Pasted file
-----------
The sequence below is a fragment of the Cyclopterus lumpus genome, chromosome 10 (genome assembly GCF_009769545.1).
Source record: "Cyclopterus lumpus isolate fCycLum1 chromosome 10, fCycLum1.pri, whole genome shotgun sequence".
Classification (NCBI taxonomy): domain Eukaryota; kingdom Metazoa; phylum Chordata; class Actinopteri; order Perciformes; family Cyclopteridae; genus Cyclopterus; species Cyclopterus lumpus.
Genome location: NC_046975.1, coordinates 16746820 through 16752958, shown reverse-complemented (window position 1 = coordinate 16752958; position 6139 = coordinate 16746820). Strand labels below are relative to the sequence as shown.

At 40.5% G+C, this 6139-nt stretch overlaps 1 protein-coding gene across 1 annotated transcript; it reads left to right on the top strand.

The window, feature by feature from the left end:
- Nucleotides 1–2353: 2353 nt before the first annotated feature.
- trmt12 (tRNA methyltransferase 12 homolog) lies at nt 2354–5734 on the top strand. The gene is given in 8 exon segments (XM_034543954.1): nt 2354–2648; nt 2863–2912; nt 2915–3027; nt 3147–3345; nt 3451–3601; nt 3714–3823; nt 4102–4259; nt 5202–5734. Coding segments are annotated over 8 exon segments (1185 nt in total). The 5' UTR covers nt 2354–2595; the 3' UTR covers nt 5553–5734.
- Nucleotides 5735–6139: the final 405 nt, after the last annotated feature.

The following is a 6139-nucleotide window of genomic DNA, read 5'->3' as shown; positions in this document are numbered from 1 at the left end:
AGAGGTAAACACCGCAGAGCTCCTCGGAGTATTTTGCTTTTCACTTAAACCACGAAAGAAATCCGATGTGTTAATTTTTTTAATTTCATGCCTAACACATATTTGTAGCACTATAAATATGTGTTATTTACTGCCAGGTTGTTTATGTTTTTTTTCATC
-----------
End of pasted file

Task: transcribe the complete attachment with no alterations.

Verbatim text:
The sequence below is a fragment of the Cyclopterus lumpus genome, chromosome 10 (genome assembly GCF_009769545.1).
Source record: "Cyclopterus lumpus isolate fCycLum1 chromosome 10, fCycLum1.pri, whole genome shotgun sequence".
Classification (NCBI taxonomy): domain Eukaryota; kingdom Metazoa; phylum Chordata; class Actinopteri; order Perciformes; family Cyclopteridae; genus Cyclopterus; species Cyclopterus lumpus.
Genome location: NC_046975.1, coordinates 16746820 through 16752958, shown reverse-complemented (window position 1 = coordinate 16752958; position 6139 = coordinate 16746820). Strand labels below are relative to the sequence as shown.

At 40.5% G+C, this 6139-nt stretch overlaps 1 protein-coding gene across 1 annotated transcript; it reads left to right on the top strand.

The window, feature by feature from the left end:
- Nucleotides 1–2353: 2353 nt before the first annotated feature.
- trmt12 (tRNA methyltransferase 12 homolog) lies at nt 2354–5734 on the top strand. The gene is given in 8 exon segments (XM_034543954.1): nt 2354–2648; nt 2863–2912; nt 2915–3027; nt 3147–3345; nt 3451–3601; nt 3714–3823; nt 4102–4259; nt 5202–5734. Coding segments are annotated over 8 exon segments (1185 nt in total). The 5' UTR covers nt 2354–2595; the 3' UTR covers nt 5553–5734.
- Nucleotides 5735–6139: the final 405 nt, after the last annotated feature.

The following is a 6139-nucleotide window of genomic DNA, read 5'->3' as shown; positions in this document are numbered from 1 at the left end:
AGAGGTAAACACCGCAGAGCTCCTCGGAGTATTTTGCTTTTCACTTAAACCACGAAAGAAATCCGATGTGTTAATTTTTTTAATTTCATGCCTAACACATATTTGTAGCACTATAAATATGTGTTATTTACTGCCAGGTTGTTTATGTTTTTTTTCATC